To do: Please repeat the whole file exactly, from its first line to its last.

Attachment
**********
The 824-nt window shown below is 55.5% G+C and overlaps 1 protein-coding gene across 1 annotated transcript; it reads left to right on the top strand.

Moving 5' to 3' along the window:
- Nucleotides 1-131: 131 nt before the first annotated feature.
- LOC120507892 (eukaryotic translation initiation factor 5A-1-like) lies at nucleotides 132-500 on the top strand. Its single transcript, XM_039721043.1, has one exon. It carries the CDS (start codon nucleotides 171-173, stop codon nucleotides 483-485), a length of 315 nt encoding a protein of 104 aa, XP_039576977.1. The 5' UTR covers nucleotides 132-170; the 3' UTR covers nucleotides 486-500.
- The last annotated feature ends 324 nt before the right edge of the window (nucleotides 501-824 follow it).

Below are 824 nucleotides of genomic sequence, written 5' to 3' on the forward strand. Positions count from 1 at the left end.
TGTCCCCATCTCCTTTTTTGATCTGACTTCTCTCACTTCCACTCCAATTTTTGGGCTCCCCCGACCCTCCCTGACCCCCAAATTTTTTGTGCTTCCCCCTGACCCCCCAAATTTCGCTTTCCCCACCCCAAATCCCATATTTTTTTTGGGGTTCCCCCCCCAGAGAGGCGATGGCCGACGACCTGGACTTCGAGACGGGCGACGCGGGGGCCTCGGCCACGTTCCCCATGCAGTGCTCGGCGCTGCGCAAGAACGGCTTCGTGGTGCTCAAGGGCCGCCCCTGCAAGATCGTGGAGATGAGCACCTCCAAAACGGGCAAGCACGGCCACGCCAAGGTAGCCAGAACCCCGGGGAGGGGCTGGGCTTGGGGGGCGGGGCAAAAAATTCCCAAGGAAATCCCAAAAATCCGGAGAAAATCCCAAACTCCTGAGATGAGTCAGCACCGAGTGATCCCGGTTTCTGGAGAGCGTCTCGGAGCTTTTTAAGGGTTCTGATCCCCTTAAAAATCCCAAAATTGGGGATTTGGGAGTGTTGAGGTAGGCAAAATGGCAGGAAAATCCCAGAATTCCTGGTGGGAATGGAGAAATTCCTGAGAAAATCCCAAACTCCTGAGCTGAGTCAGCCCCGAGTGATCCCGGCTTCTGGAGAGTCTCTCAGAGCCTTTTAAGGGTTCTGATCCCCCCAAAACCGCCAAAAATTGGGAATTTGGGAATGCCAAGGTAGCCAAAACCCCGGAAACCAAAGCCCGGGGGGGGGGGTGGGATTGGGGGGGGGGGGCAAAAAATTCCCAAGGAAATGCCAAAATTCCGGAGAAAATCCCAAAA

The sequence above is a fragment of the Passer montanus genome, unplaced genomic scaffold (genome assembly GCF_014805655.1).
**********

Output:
The 824-nt window shown below is 55.5% G+C and overlaps 1 protein-coding gene across 1 annotated transcript; it reads left to right on the top strand.

Moving 5' to 3' along the window:
- Nucleotides 1-131: 131 nt before the first annotated feature.
- LOC120507892 (eukaryotic translation initiation factor 5A-1-like) lies at nucleotides 132-500 on the top strand. Its single transcript, XM_039721043.1, has one exon. It carries the CDS (start codon nucleotides 171-173, stop codon nucleotides 483-485), a length of 315 nt encoding a protein of 104 aa, XP_039576977.1. The 5' UTR covers nucleotides 132-170; the 3' UTR covers nucleotides 486-500.
- The last annotated feature ends 324 nt before the right edge of the window (nucleotides 501-824 follow it).

Below are 824 nucleotides of genomic sequence, written 5' to 3' on the forward strand. Positions count from 1 at the left end.
TGTCCCCATCTCCTTTTTTGATCTGACTTCTCTCACTTCCACTCCAATTTTTGGGCTCCCCCGACCCTCCCTGACCCCCAAATTTTTTGTGCTTCCCCCTGACCCCCCAAATTTCGCTTTCCCCACCCCAAATCCCATATTTTTTTTGGGGTTCCCCCCCCAGAGAGGCGATGGCCGACGACCTGGACTTCGAGACGGGCGACGCGGGGGCCTCGGCCACGTTCCCCATGCAGTGCTCGGCGCTGCGCAAGAACGGCTTCGTGGTGCTCAAGGGCCGCCCCTGCAAGATCGTGGAGATGAGCACCTCCAAAACGGGCAAGCACGGCCACGCCAAGGTAGCCAGAACCCCGGGGAGGGGCTGGGCTTGGGGGGCGGGGCAAAAAATTCCCAAGGAAATCCCAAAAATCCGGAGAAAATCCCAAACTCCTGAGATGAGTCAGCACCGAGTGATCCCGGTTTCTGGAGAGCGTCTCGGAGCTTTTTAAGGGTTCTGATCCCCTTAAAAATCCCAAAATTGGGGATTTGGGAGTGTTGAGGTAGGCAAAATGGCAGGAAAATCCCAGAATTCCTGGTGGGAATGGAGAAATTCCTGAGAAAATCCCAAACTCCTGAGCTGAGTCAGCCCCGAGTGATCCCGGCTTCTGGAGAGTCTCTCAGAGCCTTTTAAGGGTTCTGATCCCCCCAAAACCGCCAAAAATTGGGAATTTGGGAATGCCAAGGTAGCCAAAACCCCGGAAACCAAAGCCCGGGGGGGGGGGTGGGATTGGGGGGGGGGGGCAAAAAATTCCCAAGGAAATGCCAAAATTCCGGAGAAAATCCCAAAA

The sequence above is a fragment of the Passer montanus genome, unplaced genomic scaffold (genome assembly GCF_014805655.1).